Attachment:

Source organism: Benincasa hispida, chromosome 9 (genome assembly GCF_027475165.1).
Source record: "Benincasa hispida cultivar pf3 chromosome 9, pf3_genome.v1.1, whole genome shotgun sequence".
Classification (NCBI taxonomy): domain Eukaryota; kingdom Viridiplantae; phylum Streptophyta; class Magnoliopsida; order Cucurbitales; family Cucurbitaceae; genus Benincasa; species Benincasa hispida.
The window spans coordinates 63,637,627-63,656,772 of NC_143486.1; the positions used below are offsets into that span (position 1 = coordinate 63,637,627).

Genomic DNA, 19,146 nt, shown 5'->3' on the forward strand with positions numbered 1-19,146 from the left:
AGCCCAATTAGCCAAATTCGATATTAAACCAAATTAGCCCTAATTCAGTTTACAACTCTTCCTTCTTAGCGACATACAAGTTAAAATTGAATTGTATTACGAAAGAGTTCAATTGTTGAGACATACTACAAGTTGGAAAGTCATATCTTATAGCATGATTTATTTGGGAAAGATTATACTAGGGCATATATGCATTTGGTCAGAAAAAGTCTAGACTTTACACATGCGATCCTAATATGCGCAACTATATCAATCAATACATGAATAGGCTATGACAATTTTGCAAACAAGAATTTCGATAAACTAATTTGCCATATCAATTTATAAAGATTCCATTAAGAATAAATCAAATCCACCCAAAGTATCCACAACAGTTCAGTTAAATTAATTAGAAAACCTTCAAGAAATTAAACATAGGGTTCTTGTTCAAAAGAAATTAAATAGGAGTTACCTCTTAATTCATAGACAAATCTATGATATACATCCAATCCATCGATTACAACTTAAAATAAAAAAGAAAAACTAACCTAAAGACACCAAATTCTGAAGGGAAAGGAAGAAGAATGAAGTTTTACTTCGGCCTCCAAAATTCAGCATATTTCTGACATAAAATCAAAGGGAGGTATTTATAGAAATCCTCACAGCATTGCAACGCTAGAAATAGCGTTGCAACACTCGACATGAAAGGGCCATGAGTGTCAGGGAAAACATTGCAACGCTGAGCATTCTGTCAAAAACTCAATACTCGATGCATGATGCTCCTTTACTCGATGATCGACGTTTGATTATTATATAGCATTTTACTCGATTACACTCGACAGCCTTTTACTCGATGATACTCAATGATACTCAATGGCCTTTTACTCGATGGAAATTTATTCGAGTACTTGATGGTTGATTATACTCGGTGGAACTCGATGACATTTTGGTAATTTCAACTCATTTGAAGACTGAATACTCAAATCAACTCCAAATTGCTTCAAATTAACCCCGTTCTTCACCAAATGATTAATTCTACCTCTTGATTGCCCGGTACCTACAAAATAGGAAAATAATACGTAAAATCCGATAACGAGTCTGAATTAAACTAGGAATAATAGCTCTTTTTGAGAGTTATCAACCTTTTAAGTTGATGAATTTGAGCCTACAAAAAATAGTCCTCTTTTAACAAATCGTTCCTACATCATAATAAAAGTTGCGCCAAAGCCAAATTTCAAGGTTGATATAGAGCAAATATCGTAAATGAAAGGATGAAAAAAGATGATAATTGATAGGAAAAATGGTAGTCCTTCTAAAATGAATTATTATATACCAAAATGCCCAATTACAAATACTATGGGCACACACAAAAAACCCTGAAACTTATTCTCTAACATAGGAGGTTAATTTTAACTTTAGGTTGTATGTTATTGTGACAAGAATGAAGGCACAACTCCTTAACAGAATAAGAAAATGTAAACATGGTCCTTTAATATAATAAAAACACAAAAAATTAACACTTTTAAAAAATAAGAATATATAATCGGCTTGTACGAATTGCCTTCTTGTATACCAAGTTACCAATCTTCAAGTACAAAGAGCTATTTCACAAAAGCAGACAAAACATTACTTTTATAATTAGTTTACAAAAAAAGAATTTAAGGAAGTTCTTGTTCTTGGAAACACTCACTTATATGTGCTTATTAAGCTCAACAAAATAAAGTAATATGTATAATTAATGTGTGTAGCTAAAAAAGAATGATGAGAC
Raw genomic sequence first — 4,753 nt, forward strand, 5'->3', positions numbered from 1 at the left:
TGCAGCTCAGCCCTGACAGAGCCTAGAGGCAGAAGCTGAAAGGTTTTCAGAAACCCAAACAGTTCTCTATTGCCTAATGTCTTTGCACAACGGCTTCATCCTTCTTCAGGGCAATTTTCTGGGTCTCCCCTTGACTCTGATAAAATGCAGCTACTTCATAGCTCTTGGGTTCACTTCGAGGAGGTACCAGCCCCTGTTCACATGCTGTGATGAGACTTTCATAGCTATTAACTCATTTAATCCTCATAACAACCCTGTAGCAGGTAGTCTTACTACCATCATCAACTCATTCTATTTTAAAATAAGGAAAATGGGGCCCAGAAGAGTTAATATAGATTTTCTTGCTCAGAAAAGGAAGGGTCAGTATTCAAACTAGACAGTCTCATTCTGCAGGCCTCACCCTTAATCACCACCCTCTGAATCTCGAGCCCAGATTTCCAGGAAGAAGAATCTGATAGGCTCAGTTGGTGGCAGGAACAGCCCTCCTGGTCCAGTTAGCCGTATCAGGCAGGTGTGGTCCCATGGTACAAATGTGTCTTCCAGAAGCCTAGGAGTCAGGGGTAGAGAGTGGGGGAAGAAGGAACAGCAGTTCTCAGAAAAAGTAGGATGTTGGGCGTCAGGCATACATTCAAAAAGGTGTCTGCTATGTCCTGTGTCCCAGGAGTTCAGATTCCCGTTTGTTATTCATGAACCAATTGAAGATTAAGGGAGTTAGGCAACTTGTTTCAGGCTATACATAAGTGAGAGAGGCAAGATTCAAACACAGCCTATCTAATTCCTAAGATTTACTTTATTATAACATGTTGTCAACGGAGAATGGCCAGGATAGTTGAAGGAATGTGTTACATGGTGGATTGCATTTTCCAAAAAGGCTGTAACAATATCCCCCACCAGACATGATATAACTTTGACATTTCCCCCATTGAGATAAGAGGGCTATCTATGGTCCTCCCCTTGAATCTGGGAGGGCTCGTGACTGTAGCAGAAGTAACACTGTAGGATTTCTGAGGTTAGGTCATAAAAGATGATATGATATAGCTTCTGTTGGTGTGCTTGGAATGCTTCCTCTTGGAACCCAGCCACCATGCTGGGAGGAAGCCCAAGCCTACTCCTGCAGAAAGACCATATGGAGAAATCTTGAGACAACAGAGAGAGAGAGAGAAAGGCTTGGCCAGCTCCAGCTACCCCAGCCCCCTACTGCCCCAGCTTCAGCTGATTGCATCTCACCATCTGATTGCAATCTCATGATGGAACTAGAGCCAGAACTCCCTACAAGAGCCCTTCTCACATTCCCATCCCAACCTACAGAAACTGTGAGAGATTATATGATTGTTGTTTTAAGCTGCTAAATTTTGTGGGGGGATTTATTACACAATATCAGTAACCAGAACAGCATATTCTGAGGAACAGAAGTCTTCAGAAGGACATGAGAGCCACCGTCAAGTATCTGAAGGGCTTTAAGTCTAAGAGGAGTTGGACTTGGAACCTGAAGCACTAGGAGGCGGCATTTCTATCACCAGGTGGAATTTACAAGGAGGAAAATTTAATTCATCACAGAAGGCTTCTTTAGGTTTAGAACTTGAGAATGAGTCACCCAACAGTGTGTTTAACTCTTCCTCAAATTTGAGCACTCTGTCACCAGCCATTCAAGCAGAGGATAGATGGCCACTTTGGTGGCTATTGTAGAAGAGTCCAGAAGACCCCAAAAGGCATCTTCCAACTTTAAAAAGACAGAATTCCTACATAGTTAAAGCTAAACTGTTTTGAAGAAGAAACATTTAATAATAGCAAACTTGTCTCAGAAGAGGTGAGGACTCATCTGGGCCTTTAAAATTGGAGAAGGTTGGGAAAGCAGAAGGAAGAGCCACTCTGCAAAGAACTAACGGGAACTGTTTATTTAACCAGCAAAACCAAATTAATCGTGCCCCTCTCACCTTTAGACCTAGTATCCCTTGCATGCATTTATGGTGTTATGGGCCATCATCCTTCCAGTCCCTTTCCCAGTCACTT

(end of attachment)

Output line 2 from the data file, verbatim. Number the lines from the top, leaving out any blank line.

Source record: "Benincasa hispida cultivar pf3 chromosome 9, pf3_genome.v1.1, whole genome shotgun sequence".